Although Healthcare.gov may be barely limping along, some state health insurance exchanges are completing applications and signing up thousands. News outlets also offer other developments related to the marketplaces in Kentucky, Connecticut, Oregon, California, Minnesota, Georgia and Maryland.
The Washington Post’s Wonk Blog: The Obama Administration Projected 500,000 Obamacare Sign-Ups This Month. Can That Still Happen?
We don't know, at this point, how many people have signed up for health insurance through HealthCare.gov. Because the site has been very difficult to use, the assumption is not many. One outside estimate pegs the number around 36,000. That's for 34 states that tend to have the highest uninsured rates. That's not so great. But that's not the story in Washington, where more than 25,000 applications for private insurance have been completed, and another 20,000 or so for Medicaid. And it’s not the case in New York, which has had 40,000 such applications come in. In Kentucky, Washington, Minnesota and a handful of other states running their own marketplaces, they've seen thousands signing up this month (Kliff, 10/17).
Modern Healthcare: Kentucky's Exchange Doing Well Despite Using Same Contractor As The Feds
Some observers have blamed the federal government's prime contractor, CGI Federal, for the severe glitches that have blocked many Americans from signing up for health coverage through the new federal online health plan marketplace. Several state-run insurance exchanges are using the same technology vendor in a supporting role that the federal government has used with such problematic results for the federal online marketplace, but with quite different results (Conn, 10/17).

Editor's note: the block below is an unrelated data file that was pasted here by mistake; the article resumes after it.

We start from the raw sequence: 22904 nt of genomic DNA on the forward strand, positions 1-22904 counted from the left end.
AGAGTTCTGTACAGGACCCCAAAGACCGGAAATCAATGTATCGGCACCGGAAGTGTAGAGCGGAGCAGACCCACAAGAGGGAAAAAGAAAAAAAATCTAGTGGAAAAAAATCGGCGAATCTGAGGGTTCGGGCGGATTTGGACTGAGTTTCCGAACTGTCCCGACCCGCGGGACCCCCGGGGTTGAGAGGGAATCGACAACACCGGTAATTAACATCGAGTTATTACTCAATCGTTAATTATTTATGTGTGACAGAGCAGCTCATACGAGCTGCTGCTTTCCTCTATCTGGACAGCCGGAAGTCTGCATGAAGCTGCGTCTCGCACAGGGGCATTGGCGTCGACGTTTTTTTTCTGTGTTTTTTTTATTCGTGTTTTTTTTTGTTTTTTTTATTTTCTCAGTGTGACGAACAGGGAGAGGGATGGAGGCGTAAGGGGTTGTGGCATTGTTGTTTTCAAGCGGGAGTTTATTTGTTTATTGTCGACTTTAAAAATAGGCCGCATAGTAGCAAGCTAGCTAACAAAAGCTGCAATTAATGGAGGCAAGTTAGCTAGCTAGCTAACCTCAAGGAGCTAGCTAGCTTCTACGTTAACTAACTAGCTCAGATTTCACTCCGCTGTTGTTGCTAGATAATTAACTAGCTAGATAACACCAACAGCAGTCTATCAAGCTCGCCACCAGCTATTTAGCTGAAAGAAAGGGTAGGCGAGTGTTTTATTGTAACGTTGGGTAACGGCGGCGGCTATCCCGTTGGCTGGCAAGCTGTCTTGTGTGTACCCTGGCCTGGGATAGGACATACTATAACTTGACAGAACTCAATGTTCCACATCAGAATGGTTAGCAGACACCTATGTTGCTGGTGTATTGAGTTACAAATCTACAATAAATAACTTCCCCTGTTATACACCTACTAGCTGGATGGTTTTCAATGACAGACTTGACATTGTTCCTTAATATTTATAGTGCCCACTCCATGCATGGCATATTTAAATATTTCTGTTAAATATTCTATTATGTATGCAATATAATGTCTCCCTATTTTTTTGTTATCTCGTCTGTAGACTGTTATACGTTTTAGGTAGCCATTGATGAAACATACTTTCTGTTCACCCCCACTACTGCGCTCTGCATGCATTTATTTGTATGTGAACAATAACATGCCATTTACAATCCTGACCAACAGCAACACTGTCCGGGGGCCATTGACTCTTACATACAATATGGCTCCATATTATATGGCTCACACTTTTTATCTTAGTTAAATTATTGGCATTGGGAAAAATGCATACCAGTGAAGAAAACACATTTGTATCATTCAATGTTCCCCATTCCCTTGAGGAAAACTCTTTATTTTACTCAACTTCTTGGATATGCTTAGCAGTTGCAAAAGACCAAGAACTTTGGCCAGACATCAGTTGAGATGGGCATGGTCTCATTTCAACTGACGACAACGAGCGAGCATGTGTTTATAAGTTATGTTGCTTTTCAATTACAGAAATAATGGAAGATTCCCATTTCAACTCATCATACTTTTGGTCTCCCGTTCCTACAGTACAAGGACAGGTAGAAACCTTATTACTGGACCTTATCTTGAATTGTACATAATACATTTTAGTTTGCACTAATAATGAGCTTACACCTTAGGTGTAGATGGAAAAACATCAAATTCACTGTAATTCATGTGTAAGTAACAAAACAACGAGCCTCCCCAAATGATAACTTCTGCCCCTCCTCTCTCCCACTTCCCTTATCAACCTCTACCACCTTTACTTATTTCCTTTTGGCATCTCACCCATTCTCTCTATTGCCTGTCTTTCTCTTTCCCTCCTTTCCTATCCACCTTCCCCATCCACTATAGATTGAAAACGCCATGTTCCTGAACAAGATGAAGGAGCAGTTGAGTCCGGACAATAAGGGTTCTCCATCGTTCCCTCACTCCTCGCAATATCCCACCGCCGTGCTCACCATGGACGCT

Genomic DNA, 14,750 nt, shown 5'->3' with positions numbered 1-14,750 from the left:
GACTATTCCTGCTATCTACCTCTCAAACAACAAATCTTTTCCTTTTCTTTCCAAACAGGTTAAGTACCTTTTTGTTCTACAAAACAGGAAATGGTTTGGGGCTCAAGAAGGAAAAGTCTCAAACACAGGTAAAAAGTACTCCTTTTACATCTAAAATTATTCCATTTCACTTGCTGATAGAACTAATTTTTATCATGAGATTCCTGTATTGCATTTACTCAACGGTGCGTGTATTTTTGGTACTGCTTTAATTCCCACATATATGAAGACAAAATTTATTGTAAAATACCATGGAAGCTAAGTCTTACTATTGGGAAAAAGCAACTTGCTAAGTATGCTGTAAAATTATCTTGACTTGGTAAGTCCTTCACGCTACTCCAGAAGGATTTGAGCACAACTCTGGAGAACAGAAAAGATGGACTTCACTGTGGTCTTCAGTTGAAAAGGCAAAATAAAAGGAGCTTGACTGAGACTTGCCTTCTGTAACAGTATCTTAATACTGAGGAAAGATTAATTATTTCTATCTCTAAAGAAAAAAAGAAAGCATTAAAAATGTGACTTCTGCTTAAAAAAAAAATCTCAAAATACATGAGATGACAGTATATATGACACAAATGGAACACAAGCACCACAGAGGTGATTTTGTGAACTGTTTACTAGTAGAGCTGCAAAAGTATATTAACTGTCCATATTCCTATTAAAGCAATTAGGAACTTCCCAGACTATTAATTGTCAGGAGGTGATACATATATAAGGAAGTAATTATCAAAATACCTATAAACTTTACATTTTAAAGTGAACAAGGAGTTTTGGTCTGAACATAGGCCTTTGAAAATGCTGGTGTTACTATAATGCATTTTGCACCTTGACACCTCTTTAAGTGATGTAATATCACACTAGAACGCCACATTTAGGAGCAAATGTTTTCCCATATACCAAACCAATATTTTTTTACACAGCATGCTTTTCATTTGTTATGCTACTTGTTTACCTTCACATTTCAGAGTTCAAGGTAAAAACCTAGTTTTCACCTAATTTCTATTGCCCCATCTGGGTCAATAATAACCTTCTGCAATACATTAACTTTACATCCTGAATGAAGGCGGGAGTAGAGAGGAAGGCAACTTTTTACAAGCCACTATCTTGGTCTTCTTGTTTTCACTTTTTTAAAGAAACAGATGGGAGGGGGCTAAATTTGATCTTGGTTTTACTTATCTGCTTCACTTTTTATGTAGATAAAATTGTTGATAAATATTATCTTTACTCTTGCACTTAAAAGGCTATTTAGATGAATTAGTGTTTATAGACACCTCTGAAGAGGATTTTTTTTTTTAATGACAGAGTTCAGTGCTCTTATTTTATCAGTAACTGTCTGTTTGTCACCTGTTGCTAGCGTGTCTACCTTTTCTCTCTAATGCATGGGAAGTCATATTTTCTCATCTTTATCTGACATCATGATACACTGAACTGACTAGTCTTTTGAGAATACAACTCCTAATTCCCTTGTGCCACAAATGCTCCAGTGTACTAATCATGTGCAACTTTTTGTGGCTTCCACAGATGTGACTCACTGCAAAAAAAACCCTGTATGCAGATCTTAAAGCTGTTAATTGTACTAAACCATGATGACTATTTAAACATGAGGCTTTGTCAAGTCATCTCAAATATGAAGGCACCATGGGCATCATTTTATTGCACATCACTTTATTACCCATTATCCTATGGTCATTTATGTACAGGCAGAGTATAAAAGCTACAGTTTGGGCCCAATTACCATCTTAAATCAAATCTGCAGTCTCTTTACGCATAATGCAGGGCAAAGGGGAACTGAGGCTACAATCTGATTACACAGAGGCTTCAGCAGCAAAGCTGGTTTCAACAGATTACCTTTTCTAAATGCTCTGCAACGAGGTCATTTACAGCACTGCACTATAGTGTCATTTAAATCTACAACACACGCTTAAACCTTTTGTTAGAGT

The Associated Press: Conn. Health Exchange Attracting Older Enrollees
Connecticut’s new online insurance marketplace is getting a better picture of who is signing up for health coverage -- mostly middle-aged and older adults. In the most detailed briefing since enrollment began Oct. 1, Access Health CT’s Peter Van Loon expressed some concern that older people "have jumped on this in a big way," acknowledging that the marketplace has always wanted a mixed sampling of ages so the risk pool is balanced (Haigh, 10/18).
The Seattle Times: Obamacare: 'Great Start' Here, While Oregon Lags
To get a glimpse of how the 2-week-old health-insurance exchanges are faring under the Affordable Care Act, there may not be a better place to look than the Pacific Northwest and its striking contrasts. On the one hand, the Washington state-run exchange, called Washington Healthplanfinder, is widely perceived to be off to a strong start (Landa, 10/17).
The Oregonian: Cover Oregon: Health Exchange Workers Will Review Eligibility Manually Until Online Enrollment Is Fixed
On Tuesday, Cover Oregon staff began processing eligibility applications manually as a first step prior to helping people get enrolled in either a government program or the commercial insurance of their choice. The applications are a backup plan to what was intended to be the exchange's online enrollment function. Applications will now be considered by Cover Oregon employees, rather than its website, to determine if people qualify for the Oregon Health Plan, tax credits to reduce premiums, or other government assistance. The decision to have workers, not the website, process applications underlines that a fix to the website's enrollment problems may not be imminent (Budnick, 10/17).
California Healthline: Campaign Launched To Enroll Children, Families In Covered California